# Array Dimension Definition

 {[bound:] bound}, 3

For explanations of the symbols used in the syntax diagram, see Syntax Symbols.

The `array-dimension-definition` option is used to define the lower and upper bound of a dimension in an array definition.

You can define up to 3 dimensions for an array.

## Syntax Description

Syntax Element Description
`bound`
Lower/Upper Bound:

A bound can be one of the following:

• a numeric integer constant;

• a previously defined named constant;

• (for database arrays) a previously defined user-defined variable; or

• an asterisk (*) defines an extensible bound, otherwise known as an X-array (eXtensible array).

If only one bound is specified, the value represents the upper bound and the lower bound is assumed to be 1.

#### X-Arrays

If at least one bound in at least one dimension of an array is specified as extensible, that array is then called an X-array (eXtensible array). Only one bound (either upper or lower) may be extensible in any one dimension, but not both. Multi-dimensional arrays may have a mixture of constant and extensible bounds, for example: `#a(1:100, 1:*)`.

Example:

```DEFINE DATA LOCAL
1 #ARRAY1(I4/1:10)
1 #ARRAY2(I4/10)
1 #X-ARRAY3(I4/1:*)
1 #X-ARRAY4(I4/*,1:5)
1 #X-ARRAY5(I4/*:10)
1 #X-ARRAY6(I4/1:10,100:*,*:1000)
END-DEFINE```

In the following table you can see the bounds of the arrays in the above program more clearly.

Dimension 1 Dimension 2 Dimension 3
Lower bound Upper bound Lower bound Upper bound Lower bound Upper bound
`#ARRAY1` 1 10 - - - -
`#ARRAY2` 1 10 - - - -
`#X-ARRAY3` 1 eXtensible - - - -
`#X-ARRAY4` 1 eXtensible 1 5 - -
`#X-ARRAY5` eXtensible 10 - - - -
`#X-ARRAY6` 1 10 100 eXtensible eXtensible 1000

Examples of array definitions:

```#ARRAY2(I4/10)                   /* a one-dimensional array with 10 occurrences (1:10)
#X-ARRAY4(I4/*,1:5)              /* a two-dimensional array
#X-ARRAY6(I4/1:10,100:*,*:1000)  /* a three-dimensional array```

#### Variable Arrays in a Parameter Data Area

In a parameter data area, you may specify an array with a variable number of occurrences. This is done with the index notation `1:V`.

Example 1: `#ARR01 (A5/1:V)`

Example 2: `#ARR02 (I2/1:V,1:V)`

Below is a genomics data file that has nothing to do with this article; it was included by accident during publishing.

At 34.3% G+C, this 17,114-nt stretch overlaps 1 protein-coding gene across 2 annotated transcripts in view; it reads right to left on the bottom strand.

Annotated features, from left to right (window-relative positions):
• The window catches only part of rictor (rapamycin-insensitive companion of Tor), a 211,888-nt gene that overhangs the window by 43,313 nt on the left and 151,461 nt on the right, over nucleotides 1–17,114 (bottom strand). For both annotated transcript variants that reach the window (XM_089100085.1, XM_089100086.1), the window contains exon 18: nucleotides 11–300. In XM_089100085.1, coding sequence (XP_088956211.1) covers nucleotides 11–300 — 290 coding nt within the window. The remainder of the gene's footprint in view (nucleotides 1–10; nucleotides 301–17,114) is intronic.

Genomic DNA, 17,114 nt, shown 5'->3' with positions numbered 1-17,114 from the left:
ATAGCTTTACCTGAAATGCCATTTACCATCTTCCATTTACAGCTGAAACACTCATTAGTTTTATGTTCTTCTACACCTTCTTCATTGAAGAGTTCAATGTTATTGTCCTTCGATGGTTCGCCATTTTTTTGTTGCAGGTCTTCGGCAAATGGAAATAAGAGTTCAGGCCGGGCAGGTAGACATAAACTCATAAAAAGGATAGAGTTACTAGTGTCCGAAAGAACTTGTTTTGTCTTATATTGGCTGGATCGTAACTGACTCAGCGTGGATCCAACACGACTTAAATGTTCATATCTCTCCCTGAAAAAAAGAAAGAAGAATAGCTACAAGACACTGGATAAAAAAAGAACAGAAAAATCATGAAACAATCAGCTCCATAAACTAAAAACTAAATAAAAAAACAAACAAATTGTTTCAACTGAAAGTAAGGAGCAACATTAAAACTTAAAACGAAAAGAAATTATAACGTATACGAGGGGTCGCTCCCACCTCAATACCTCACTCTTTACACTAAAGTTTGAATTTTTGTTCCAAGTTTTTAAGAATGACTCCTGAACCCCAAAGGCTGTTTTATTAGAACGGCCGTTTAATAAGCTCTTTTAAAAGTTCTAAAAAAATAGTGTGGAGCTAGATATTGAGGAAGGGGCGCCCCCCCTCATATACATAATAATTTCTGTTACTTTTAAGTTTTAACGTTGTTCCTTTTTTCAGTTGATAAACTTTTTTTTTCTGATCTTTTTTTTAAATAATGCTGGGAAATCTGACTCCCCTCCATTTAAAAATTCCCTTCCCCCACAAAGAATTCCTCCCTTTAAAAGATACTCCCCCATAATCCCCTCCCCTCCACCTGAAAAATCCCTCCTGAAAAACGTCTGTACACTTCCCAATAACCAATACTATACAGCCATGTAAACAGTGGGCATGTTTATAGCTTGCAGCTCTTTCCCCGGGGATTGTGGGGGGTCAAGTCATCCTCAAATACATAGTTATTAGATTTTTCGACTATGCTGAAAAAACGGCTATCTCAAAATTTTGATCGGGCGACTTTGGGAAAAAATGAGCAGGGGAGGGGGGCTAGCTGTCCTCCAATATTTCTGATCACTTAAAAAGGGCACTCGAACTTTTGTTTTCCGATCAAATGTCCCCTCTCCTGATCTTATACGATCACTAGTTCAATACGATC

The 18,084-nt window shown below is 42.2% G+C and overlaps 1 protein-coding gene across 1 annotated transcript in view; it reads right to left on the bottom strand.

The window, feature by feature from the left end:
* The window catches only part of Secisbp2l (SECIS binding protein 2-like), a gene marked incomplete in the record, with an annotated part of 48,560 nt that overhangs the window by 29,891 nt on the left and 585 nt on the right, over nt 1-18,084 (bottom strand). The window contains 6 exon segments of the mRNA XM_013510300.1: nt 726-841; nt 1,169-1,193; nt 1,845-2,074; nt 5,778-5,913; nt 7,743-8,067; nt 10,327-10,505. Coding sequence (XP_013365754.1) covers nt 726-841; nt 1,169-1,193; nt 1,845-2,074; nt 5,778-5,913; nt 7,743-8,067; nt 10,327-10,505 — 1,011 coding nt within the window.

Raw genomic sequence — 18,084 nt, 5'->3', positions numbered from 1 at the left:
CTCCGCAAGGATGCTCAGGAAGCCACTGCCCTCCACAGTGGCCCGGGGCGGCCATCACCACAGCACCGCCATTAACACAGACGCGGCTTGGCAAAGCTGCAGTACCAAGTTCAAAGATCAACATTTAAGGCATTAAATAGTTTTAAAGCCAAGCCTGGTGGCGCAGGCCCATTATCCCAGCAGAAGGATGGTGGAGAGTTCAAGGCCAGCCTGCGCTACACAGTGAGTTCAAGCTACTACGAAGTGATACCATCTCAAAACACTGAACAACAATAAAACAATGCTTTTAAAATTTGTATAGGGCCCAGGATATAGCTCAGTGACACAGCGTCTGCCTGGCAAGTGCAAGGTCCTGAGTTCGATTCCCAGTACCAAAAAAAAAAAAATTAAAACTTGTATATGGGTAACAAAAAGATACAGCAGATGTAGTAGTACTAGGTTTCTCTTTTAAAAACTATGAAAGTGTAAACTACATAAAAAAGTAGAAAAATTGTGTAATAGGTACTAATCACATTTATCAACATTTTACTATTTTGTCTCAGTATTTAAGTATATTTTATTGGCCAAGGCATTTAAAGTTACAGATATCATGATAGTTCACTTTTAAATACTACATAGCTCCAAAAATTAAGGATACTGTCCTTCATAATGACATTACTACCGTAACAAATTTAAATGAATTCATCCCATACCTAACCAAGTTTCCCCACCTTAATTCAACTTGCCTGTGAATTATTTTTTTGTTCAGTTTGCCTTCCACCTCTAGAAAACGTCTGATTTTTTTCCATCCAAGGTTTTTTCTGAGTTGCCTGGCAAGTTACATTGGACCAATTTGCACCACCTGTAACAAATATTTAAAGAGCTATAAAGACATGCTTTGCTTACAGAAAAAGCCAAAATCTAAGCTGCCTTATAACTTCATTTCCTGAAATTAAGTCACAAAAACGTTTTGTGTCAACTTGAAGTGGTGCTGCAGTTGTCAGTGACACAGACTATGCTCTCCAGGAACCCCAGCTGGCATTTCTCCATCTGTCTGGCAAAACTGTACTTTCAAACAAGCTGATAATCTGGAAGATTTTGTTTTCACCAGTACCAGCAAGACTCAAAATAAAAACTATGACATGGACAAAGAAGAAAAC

A parameter array which contains a variable index notation `1:V` can only be redefined in the length of

• its elementary field length, if the `1:V` index is right-most; for example:

`#ARR(A6/1:V)` can be redefined up to a length of 6 bytes
`#ARR(A6/1:2,1:V)` can be redefined up to a length of 6 bytes
`#ARR(A6/1:2,1:3,1:V)` can be redefined up to a length of 6 bytes

• the product of the right-most fixed occurrences and the elementary field length; for example:

`#ARR(A6/1:V,1:2)` can be redefined up to a length of 2*6 = 12 bytes
`#ARR(A6/1:V,1:3,1:2)` can be redefined up to a length of 3*2*6 = 36 bytes
`#ARR(A6/1:2,1:V,1:3)` can be redefined up to a length of 3*6 = 18 bytes

A variable index notation `1:V` cannot be used within a redefinition.

Example:

```DEFINE DATA PARAMETER
1 #ARR(A6/1:V)
1 REDEFINE #ARR
2 #R-ARR(A1/1:V)   /* (1:V) is not allowed in a REDEFINE block
END-DEFINE```

As the number of occurrences is not known at compilation time, it must not be referenced with the index notation (*) in the statements `INPUT`, `WRITE`, `READ WORK FILE`, `WRITE WORK FILE`. Index notation (*) may be applied either to all dimensions or to none.

Valid examples:

```#ARR01 (*)
#ARR02 (*,*)
#ARR01 (1)
#ARR02 (5,#FIELDX)
#ARR02 (1,1:3)```

Invalid example:

`#ARRAYY (1,*)  /* not allowed`

To avoid runtime errors, the maximum number of occurrences of such an array should be passed to the subprogram/subroutine/function via another parameter. Alternatively, you may use the system variable `*OCCURRENCE`.

Notes:

1. If a parameter data area that contains an index `1:V` is used as a local data area (that is, specified in a `DEFINE DATA LOCAL` statement), a variable named `V` must have been defined as `CONSTANT`.
2. In a dialog, an index `1:V` cannot be used in conjunction with ```BY VALUE```.